In Soul Sacrifice, the Vita action RPG out next week, one of the spells is called Red Fruit of Lust. It creates a life-size poster of a hot nekkid chick with strategically placed hair and a skull. Which seems odd since I was under the impression M-rated games didn’t have to shy away from nipples and pubic hair. Well, okay, maybe they’re not ready for pubic hair, but I’m pretty sure I’ve seen nipples in M-rated games. At any rate, it’s all very softcore, but the idea is that monsters will go “Va-va-voom!” while their legs kick up in the air and their eyeballs pop forward out of their skulls. In practice, they just take a few swipes at the poster, but those are swipes they aren’t taking at you.
Not since a Metal Gear Solid game has porn had such gameplay value. Snake used to drop girly magazines to distract guards, but I don’t recall the player every getting to see the contents of the magazines, which might have included nipples and pubic hair. Soul Sacrifice has additional varieties of distractions. There are variations based on food, money, and even hot dudes. The latter is a spell called Blue Fruit of Lust, and it creates a life-size poster of a shirtless dude whose nipples are fully exposed. In many ways, Soul Sacrifice has something for everyone.
Talisman, a miserable Monopoly-meets-D&D boardgame from a time back when we didn’t have many good boardgames so a miserable boardgame wasn’t such a bad thing after all, is so miserable that the developers of Talisman Prologue for the iOS couldn’t bear to just make an actual port. They instead turned it into a series of jiggered episodes, edited down from the actual game into shorter canned challenges. The thinking seems to be that Talisman’s gameplay can’t stand up without some re-engineering.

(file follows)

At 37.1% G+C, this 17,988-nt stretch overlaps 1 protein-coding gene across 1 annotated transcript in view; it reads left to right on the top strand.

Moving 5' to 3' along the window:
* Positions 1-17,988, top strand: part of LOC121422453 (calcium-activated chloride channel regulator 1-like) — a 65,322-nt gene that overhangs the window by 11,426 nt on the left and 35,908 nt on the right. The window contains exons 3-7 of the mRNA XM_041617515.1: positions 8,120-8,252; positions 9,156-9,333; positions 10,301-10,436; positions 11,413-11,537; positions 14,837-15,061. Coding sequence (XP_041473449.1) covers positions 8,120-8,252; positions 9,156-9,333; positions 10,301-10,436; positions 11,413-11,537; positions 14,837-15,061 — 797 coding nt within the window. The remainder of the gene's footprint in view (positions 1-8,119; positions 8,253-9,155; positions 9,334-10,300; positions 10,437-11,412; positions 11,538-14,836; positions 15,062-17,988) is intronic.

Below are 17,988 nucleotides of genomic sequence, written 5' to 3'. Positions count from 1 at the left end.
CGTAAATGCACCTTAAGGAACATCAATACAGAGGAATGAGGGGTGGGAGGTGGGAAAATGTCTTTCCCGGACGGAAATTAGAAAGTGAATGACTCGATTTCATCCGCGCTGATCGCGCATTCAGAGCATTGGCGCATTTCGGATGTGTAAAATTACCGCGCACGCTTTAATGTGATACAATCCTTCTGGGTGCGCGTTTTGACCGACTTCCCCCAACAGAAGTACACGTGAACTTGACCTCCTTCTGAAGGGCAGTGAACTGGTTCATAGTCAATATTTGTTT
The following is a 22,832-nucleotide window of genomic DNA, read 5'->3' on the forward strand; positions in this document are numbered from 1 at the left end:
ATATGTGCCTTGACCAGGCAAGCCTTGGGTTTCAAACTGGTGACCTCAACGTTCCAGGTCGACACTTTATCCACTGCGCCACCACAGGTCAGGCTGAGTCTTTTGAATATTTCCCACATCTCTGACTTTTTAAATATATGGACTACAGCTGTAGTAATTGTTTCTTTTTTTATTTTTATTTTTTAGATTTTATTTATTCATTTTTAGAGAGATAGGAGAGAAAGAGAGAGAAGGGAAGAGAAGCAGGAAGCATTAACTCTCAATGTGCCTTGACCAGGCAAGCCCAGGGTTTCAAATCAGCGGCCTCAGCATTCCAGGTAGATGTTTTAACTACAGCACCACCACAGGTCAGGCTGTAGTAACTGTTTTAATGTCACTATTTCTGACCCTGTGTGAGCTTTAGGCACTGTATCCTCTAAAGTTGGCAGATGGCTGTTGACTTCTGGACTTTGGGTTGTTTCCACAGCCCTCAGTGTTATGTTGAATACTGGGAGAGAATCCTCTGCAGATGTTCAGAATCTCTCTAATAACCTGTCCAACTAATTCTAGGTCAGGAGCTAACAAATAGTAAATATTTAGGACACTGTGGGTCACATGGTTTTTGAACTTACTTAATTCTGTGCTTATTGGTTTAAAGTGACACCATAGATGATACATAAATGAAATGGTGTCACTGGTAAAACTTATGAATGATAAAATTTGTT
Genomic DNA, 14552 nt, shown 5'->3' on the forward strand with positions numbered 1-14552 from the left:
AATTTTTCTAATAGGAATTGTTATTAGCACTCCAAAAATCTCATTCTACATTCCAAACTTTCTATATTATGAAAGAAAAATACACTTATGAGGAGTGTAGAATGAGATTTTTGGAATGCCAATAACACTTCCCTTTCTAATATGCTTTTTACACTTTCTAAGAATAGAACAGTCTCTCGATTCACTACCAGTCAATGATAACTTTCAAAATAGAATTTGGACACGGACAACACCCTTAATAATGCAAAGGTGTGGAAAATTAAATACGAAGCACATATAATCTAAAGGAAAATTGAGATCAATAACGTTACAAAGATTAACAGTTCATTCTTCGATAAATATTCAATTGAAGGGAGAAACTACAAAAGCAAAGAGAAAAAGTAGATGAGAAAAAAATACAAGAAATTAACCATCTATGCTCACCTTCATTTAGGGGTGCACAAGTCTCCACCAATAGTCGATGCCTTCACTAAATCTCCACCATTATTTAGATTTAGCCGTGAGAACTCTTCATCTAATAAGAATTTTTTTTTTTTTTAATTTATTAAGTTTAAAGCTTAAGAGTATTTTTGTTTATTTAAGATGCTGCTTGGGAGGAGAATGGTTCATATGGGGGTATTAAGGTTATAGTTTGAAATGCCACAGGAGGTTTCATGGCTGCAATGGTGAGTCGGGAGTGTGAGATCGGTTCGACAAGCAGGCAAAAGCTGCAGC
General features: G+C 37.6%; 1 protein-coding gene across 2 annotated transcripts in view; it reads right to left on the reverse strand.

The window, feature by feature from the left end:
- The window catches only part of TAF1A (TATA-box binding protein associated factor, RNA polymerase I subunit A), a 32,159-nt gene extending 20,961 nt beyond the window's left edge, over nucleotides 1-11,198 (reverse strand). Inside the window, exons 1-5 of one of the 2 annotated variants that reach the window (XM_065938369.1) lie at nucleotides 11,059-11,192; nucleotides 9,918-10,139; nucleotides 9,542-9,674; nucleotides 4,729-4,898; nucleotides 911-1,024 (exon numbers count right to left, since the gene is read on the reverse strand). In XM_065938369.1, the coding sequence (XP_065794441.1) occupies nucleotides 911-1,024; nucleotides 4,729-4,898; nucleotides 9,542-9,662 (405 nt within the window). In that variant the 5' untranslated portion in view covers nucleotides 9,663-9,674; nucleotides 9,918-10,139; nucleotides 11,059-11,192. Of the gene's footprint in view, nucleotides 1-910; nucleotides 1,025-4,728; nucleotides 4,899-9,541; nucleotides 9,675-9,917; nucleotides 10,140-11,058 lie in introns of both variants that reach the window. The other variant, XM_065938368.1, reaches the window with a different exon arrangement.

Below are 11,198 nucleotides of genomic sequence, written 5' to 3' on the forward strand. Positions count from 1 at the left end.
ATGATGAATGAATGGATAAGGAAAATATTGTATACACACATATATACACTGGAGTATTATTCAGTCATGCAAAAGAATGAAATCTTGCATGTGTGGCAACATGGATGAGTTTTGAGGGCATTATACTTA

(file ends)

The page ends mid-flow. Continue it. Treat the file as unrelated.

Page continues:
So here each of the characters gets a series of unlockable solo scenarios, all scored by the number of turns it takes you to reach a goal. Losing a turn doesn’t mean everyone else gets one turn closer to beating you, because there’s never anyone else. It just means that your score is one point higher than it would have been. As if the dice weren’t a harsh enough mistress. As if your score was actually integrated into the game anywhere other than the character selection screen, where it’s instead some sort of voodoo about how many talismans that character has gathered. This is a pretty poor excuse for a score chase.
The production values are a slick transliteration of the boardgame, not too slavish, but immediately recognizable to anyone who’s played the boardgame. But you can’t play actual Talisman. You can’t just let the cards fall where they may, putting your warrior at the mercy of whatever psychic battles he might draw or leaving your prophetess to lose her last life at the untimely appearance of a measly goblin. You can’t set up a game with multiple characters. You can’t play with your friends. The miserableness of Talisman is here an entirely solitary experience, hemmed in by particular cards, played to some preset deadline. It’s a modest dice-driven fifteen minute adventure in which the warrior has to reach a certain space or the elf has to collect so many followers or the mage has to get his craft to ten.
The idea is that it’s called Talisman Prologue because the full Talisman experience — playing alone without having to use a rigged deck for a canned challenge — will be along later as paid DLC. At which point, I can imagine it might we worth the silliness of letting the dice and cards fall where they may on a quest for the Crown of Command and the ensuing PvP bloodbath. Until then, these canned side quests are a pretty poor substitute for whatever entertainment you and your friends might normally wring from a real-world copy of Talisman.